Trinity taking May Balls to a whole new levelJohannes Hjorth

Whether Catz or Clare, Christ’s or Cai..., sorry, Corpus, all May Balls are basically the same: herds of party-seeking students set loose on an all-night spree of unlimited food, drink and entertainment. But the 152nd First and Third Trinity Boat Club May Ball was also so much more. It had everything you’d expect from a May Ball, but elevated to a whole new level. In some places this new level was literally just that: the rooftop terrace built by the river and the dizzying rock-o-plane wheel both gave guests bird’s-eye views over the rest of the ball. But in general it was the ball’s obsession with consummate quality which set it apart from other May Week festivities.

This obsession was clear within each of the ball’s individual parts. Bubbly wasn’t wholesale sparkling wine but bona fide champagne. The photobooth wasn’t a box with silly props but a rig with 15 separate DSLR cameras creating a Matrix-style ‘bullet time’ shot. The headliner set from Raye wasn’t just an hour of hype and crowd-pleasers but an immersive experience crowned with smoke machines and confetti. Most other parts of the ball could be described in similar terms: hallmarks of remarkable ingenuity and immaculate attention to detail.

It had everything you’d expect from a May Ball, but elevated to a whole new level

The ball as an overall visual spectacle was also unique. LED-lit trees dotted the paddocks, and an elegant water display was installed on the Cam as ambience (and wasn’t obscured by metal fencing like the water display at John’s). The fireworks were outstanding; with soundtrack tributes to Avicii and Stephen Hawking, plus a light projection show following the pyrotechnics.

The fireworks were just one of the visual spectacles at the May BallJohannes Hjorth

Trinity’s ability to deliver true variety was particularly impressive. With food there was strong variety in every sense, whether in terms of regional mix (Argentinean empanadas accompanied Egyptian koshari), portion size (hearty dosa wraps could be followed by Aromi’s petits fours), or, pleasingly, dietary requirements (exclusively vegan food stands were as prominent as the oyster and smoked meat sandwich stands). The abundance of bars, too, meant they served everything from espresso martinis to craft mead to jaegerbombs. It also meant drinks were only ever a short walk away and queues mostly non-existent. To guests’ satisfaction, bevs were consistently strong throughout the night: a ‘double’ vodka coke really did taste like it had 50ml of spirit in it.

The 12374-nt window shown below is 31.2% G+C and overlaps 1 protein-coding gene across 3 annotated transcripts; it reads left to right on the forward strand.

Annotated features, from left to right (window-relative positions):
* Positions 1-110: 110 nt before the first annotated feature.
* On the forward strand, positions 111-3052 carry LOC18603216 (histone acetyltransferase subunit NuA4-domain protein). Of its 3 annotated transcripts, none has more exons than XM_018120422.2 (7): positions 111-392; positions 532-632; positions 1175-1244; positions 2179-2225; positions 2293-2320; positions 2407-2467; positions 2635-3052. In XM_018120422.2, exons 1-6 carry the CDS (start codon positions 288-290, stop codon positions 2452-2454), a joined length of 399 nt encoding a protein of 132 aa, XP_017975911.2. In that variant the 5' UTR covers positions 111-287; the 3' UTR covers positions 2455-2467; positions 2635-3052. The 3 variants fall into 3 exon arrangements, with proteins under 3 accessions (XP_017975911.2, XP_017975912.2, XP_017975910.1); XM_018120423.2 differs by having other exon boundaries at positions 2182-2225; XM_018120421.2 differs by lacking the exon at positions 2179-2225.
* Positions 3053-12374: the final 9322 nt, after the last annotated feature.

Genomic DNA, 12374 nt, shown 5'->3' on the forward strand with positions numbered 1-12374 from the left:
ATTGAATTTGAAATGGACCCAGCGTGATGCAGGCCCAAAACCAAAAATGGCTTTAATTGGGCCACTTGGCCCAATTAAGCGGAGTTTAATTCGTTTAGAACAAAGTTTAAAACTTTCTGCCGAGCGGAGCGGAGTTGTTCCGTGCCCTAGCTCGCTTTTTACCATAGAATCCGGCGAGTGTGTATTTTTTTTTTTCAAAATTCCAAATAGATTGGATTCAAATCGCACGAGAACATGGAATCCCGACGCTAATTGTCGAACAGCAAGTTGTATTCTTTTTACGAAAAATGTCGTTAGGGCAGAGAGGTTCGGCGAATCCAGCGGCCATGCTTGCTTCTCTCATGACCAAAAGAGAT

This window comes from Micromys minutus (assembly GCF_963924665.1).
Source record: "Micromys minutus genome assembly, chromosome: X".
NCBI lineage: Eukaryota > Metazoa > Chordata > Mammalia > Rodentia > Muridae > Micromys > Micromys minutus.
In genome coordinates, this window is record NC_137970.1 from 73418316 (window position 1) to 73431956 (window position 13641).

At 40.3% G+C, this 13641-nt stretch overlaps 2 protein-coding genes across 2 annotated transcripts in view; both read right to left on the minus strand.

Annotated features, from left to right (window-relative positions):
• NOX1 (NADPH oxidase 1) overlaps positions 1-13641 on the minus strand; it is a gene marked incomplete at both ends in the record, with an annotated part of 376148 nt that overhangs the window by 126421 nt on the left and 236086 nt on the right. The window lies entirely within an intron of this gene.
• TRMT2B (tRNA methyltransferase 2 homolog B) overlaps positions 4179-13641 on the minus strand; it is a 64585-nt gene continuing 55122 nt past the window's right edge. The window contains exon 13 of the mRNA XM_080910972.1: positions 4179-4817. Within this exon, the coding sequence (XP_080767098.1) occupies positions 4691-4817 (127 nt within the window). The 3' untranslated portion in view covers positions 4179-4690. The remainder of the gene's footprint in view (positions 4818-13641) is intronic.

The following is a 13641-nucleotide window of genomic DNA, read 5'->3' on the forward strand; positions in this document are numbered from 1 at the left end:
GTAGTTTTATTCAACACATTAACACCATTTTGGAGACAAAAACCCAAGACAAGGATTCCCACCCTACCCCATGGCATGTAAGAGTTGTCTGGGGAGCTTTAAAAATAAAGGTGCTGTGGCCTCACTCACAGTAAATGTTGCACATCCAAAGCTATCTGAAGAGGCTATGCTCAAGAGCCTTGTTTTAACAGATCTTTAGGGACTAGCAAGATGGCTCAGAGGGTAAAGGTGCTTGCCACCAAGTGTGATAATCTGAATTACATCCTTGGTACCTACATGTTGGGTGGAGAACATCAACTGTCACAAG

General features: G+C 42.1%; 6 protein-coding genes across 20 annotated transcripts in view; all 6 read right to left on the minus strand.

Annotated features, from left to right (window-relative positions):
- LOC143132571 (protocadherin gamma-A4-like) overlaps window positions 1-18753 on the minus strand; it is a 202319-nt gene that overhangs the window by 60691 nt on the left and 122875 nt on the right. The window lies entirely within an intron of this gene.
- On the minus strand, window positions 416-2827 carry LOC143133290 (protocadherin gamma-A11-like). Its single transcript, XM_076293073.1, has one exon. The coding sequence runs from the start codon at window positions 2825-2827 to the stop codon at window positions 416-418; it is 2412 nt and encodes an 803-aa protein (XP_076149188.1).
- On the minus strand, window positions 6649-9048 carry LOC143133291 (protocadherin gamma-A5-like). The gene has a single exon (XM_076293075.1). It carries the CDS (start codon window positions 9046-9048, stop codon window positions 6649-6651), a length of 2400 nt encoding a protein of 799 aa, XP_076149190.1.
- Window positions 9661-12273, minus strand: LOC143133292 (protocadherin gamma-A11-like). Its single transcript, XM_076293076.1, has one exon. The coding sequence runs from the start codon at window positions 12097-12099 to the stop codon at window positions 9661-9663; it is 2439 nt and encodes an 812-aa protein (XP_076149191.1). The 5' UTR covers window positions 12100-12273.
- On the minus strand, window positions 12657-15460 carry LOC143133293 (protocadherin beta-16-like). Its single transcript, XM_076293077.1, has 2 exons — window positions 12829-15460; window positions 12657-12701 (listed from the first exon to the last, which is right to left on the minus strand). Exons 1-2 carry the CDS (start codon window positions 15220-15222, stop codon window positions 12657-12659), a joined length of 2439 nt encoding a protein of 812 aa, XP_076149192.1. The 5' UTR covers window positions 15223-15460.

Most satisfying was how there was always more of the ball to be discovered as the night went on, even after traversing the whole thing several times. The partially concealed Willow Bar in the corner of the paddocks, the Steelworks disco cellar hidden underneath the Great Hall, and the unannounced availability of punt tours to say hello to friends at neighbouring Clare May Ball were all unexpected delights when I stumbled across them towards the night’s end.


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Nonetheless, there were a few grumbling points. A power outage briefly plunged half of the ball into darkness and silence (leaving a dozen unlucky guests suspended upside down on the rock-o-plane ride). Some of the food left guests wanting, especially after the long queues: the lobster grilled cheese didn’t have much lobster at all, and few guests would have noticed if the chilli chips available after midnight were replaced by the Van of Life’s freshest offerings. But these are ultimately minor gripes; the ball’s committee can justifiably stomach them in the grander scheme of such a complex operation. Once again, Trinity emphatically reaffirmed its status as May Week’s centrepiece occasion.

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